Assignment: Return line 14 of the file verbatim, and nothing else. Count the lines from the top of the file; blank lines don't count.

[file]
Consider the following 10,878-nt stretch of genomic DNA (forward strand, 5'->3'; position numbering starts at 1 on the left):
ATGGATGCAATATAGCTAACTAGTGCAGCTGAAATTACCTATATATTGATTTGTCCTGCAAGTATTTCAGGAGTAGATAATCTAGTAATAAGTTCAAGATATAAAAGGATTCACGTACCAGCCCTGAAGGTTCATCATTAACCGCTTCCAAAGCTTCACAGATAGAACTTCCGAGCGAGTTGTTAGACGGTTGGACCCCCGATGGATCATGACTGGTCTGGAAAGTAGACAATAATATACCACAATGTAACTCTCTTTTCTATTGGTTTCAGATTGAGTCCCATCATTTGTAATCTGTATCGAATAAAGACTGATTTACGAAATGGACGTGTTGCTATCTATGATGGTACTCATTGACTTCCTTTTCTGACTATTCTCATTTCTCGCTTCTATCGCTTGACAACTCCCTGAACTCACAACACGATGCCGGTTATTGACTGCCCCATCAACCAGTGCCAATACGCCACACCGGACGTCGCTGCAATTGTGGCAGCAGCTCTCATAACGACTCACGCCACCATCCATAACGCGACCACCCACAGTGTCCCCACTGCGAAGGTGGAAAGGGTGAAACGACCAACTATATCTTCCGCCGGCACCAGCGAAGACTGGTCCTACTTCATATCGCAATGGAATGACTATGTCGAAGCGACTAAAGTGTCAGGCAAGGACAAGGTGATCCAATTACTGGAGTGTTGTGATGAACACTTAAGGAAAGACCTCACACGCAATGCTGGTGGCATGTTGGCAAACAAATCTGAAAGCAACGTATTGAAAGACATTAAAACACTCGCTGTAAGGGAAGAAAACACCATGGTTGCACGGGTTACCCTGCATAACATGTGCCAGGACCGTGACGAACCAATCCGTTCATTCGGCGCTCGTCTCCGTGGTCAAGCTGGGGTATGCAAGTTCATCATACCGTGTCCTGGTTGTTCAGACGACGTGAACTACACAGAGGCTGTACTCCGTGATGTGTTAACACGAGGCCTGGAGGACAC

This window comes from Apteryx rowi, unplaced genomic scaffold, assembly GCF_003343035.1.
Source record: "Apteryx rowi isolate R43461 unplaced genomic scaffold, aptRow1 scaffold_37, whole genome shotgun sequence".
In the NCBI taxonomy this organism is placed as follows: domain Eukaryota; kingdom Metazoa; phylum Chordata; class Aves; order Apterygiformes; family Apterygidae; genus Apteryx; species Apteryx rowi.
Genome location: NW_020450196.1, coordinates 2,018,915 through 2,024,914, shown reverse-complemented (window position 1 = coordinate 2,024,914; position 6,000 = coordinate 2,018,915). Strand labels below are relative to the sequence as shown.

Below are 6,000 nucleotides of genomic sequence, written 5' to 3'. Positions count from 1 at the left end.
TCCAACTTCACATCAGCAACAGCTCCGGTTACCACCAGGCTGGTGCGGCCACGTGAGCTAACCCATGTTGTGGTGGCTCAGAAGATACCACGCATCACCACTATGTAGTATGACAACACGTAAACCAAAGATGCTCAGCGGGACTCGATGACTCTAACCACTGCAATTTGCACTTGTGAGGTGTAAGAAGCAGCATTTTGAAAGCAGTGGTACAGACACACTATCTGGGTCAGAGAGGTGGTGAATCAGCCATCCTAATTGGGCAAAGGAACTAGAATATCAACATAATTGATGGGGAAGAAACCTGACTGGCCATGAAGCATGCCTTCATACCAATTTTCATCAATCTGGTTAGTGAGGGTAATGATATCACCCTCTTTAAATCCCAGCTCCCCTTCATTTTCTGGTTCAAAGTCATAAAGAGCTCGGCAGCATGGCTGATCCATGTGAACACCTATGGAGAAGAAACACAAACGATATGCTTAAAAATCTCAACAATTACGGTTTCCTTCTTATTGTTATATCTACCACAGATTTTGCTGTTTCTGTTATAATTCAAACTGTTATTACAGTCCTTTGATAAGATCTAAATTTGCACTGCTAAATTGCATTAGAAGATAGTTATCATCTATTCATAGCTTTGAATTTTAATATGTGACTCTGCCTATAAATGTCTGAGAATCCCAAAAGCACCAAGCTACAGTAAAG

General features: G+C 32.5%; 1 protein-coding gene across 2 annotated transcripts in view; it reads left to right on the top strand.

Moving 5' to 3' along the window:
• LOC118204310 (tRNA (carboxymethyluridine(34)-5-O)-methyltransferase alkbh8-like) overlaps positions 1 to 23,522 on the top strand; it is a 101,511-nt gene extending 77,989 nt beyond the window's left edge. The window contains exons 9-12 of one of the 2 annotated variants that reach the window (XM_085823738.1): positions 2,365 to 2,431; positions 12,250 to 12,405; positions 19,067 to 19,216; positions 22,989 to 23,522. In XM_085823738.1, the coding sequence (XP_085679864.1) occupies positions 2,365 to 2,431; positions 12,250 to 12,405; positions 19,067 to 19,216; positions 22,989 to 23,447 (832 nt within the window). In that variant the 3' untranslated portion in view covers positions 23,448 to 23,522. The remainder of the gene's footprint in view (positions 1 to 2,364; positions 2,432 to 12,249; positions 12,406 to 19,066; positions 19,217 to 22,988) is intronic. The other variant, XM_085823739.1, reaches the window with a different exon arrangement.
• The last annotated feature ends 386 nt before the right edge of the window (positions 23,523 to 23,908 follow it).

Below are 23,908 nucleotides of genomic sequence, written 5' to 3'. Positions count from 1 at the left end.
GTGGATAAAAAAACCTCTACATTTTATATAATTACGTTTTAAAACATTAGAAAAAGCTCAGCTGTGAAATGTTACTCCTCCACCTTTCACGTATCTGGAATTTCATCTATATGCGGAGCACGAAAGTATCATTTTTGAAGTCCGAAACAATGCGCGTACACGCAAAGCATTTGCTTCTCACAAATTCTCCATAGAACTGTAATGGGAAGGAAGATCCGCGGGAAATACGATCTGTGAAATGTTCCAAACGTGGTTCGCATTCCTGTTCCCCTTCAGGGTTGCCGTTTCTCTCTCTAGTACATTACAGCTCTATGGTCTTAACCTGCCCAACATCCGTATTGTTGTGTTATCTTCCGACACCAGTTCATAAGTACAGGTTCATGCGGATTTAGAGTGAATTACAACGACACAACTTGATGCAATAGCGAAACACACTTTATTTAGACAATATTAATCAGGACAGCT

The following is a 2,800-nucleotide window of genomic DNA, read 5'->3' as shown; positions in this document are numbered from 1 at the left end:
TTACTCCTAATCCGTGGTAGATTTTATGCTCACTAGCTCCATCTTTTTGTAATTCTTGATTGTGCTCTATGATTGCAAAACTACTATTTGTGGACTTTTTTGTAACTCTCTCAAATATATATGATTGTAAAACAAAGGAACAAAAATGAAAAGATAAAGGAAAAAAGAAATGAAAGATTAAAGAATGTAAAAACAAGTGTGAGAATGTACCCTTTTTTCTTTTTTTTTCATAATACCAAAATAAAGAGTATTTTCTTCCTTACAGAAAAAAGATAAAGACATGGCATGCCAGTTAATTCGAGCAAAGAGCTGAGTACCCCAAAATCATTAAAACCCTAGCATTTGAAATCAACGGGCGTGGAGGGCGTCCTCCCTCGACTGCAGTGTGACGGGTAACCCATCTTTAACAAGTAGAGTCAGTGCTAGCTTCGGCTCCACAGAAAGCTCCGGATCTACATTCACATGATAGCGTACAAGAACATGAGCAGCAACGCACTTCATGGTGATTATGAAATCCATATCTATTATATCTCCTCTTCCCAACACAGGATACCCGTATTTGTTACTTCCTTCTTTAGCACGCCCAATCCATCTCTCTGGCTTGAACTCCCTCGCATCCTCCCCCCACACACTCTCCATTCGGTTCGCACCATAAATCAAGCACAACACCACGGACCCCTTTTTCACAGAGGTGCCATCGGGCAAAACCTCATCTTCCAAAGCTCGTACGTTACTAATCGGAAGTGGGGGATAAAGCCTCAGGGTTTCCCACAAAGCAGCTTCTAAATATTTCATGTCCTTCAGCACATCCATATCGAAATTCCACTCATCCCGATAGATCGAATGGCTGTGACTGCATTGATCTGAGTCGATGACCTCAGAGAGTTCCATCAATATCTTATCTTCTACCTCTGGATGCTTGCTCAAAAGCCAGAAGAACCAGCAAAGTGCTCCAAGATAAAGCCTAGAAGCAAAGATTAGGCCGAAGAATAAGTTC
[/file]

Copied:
GTGGATAAAAAAACCTCTACATTTTATATAATTACGTTTTAAAACATTAGAAAAAGCTCAGCTGTGAAATGTTACTCCTCCACCTTTCACGTATCTGGAATTTCATCTATATGCGGAGCACGAAAGTATCATTTTTGAAGTCCGAAACAATGCGCGTACACGCAAAGCATTTGCTTCTCACAAATTCTCCATAGAACTGTAATGGGAAGGAAGATCCGCGGGAAATACGATCTGTGAAATGTTCCAAACGTGGTTCGCATTCCTGTTCCCCTTCAGGGTTGCCGTTTCTCTCTCTAGTACATTACAGCTCTATGGTCTTAACCTGCCCAACATCCGTATTGTTGTGTTATCTTCCGACACCAGTTCATAAGTACAGGTTCATGCGGATTTAGAGTGAATTACAACGACACAACTTGATGCAATAGCGAAACACACTTTATTTAGACAATATTAATCAGGACAGCT